The members of the Walden String Quartet, presenting this work for a set already predisposed to some sympathy with it despite its difficulties both technical and emotional, gave what may be the last relatively major debut of an exclusively-instrumental Schoenberg composition during the composer's lifetime, besides the Phantasy for Violin with Piano Accompaniment (Opus 47) premiered about two years afterward. The Trio, approximately 20 minutes in run time and divided into five distinct sections, surely constitutes the more substantial of the two works.
Clear parallels exist between this Trio and certain instrumental works of his early period, particularly the String Sextet "Verklärte Nacht" (Opus 4), the First String Quartet (Opus 7), the symphonic poem "Pelleas und Melisande" (Opus 5), and the First Chamber Symphony (Opus 9). In common with these better-known, more frequently programmed works of his chromatically-hypertrophied yet unambiguously tonal Late Romantic stage of compositional development, Schoenberg's dodecaphonic Trio collapses a traditional multi-movement structure into a single movement comprised of distinct yet interrelated sections flowing seamlessly into one another. Thus he replicates the ordering of a sonata form's individual movements (sonata-allegro/scherzo/slow movement/finale) within a single movement, while treating these integrated submovements as if they were the sections of a complete sonata-allegro movement (exposition, development, recapitulation).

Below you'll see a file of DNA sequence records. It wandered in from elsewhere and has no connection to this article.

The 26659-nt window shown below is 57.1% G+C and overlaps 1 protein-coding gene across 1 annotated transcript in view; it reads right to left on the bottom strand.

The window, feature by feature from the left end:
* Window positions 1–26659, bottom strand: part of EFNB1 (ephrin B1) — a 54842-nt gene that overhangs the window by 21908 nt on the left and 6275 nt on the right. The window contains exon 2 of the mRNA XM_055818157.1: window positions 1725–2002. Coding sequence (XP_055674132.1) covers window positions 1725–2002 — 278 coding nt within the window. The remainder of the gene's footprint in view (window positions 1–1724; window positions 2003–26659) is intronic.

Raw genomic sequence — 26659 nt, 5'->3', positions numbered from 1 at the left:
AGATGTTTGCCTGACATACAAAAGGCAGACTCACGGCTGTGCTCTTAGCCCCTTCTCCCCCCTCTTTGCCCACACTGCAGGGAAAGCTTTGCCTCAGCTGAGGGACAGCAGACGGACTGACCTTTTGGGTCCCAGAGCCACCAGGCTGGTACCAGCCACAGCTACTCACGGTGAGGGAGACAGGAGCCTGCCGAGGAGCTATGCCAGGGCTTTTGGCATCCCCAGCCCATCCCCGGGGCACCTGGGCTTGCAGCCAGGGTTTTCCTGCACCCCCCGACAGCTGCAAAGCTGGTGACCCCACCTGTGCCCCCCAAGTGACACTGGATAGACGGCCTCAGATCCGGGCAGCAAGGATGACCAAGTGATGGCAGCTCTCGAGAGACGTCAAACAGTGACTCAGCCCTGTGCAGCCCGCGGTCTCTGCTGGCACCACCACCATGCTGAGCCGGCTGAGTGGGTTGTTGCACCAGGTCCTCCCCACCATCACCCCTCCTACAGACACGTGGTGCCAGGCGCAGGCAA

As, in this Trio, the composer substitutes the tonic-dominant polarity integral to sonata-allegro forms of common-practice-era tonality with the organizing principles of dodecaphony (the twelve-tone system that he innovated in the 1920s), motivic unity and coherence emerge in this work through the generation and consequent continuous development of melodic and harmonic material from foundational motivic cells, themselves derived from the twelve-tone row and its permutations. Essentially, the twelve-tone row itself serves as a tonic emanating distinct intervallic relationships, hierarchies, and polarities imbuing the work with an ineluctable sense of order.
Ingeniously, Schoenberg juxtaposes two "episodes" between three "parts," yet this does not obscure the Trio's formal adherence to classical sonata-allegro principles. Part One and the First "Episode" adhere to what analysts of sonata-allegro structure term the "exposition," in which the movement's contrasting thematic ideas proceed in succession. One may perceive the "exposition" as the composer's groundwork-laying for the dialectical intensification that characterizes the ensuing development.